Your editor has been giving himself a severe handicap. No man over the age of 50 should be allowed to take up horse riding. But at the urging of his wife – who bought him a very big horse – he decided to mount up. The first few sessions passed reasonably well. He began to imagine himself as the Lone Ranger atop Silver or perhaps Tom Mix with his horse Tony. But then, two days ago, he wrenched his back in the saddle, which must have come as a blessing to Daily Reckoning readers, since it made it difficult for him to sit up to write. And yesterday, the bloody horse tried to unseat him as he mounted – walking under a low-hanging limb as he was trying to get his stirrups on. Nor was that the end of it. After refusing several invitations to trot down the garden road, we road over to a riding ring for further instruction. This, too, began deceptively well. We practiced starting and stopping. Trotting and cantering. But as we approached the end of the session, the horse – Ipso – began running around the rink at a faster-than-usual pace.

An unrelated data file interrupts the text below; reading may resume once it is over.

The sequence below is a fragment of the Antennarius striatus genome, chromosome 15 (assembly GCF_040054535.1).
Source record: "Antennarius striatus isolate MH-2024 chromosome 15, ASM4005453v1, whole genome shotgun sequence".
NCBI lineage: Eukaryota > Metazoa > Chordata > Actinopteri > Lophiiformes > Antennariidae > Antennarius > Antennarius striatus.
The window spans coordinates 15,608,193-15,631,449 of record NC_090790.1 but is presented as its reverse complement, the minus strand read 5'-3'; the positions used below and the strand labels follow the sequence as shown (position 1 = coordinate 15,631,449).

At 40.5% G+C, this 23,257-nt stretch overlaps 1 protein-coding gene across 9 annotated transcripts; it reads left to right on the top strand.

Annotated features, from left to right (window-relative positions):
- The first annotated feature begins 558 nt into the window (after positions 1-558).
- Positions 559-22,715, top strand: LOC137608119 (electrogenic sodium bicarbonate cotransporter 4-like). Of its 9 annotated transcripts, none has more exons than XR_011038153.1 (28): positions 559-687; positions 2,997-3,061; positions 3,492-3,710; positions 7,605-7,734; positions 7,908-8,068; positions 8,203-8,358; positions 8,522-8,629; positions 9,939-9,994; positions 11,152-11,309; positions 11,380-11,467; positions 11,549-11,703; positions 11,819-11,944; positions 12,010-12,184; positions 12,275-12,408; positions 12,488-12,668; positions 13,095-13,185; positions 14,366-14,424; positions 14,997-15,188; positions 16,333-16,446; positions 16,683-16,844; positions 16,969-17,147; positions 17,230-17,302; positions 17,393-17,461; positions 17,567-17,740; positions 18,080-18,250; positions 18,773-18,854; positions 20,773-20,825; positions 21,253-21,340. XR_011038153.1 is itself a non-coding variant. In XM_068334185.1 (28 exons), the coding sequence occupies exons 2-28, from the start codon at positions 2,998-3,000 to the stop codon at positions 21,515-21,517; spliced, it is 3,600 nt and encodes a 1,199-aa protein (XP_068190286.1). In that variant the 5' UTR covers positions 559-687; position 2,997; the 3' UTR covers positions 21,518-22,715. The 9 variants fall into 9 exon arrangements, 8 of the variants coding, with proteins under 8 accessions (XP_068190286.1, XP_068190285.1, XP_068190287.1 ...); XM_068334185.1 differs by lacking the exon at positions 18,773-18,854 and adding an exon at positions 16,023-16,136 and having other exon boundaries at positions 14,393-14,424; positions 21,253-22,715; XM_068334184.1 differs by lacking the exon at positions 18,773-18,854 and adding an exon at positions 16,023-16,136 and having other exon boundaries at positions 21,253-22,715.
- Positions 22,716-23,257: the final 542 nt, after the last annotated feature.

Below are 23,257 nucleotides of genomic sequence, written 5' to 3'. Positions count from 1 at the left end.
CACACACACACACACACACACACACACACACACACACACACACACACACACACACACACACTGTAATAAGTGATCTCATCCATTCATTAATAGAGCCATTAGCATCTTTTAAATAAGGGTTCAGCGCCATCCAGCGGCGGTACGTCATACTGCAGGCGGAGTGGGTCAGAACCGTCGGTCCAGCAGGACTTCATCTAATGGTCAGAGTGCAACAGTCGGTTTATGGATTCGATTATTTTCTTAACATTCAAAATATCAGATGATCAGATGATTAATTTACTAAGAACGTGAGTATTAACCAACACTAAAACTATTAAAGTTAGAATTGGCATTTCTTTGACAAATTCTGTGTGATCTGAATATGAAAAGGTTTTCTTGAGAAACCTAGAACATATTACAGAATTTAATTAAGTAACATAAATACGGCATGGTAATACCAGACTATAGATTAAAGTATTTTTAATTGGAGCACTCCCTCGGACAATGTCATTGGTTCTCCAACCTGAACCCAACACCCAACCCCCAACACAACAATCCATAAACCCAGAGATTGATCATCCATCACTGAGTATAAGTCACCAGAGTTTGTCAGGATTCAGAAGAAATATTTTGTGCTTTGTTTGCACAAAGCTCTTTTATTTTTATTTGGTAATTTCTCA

Caught off balance, the cavalryman lost his right stirrup. No problem; he will slow the horse and put it back on. Then, he lost his left stirrup. It had now become essential to slow Ipso down. Instead, he speeded up.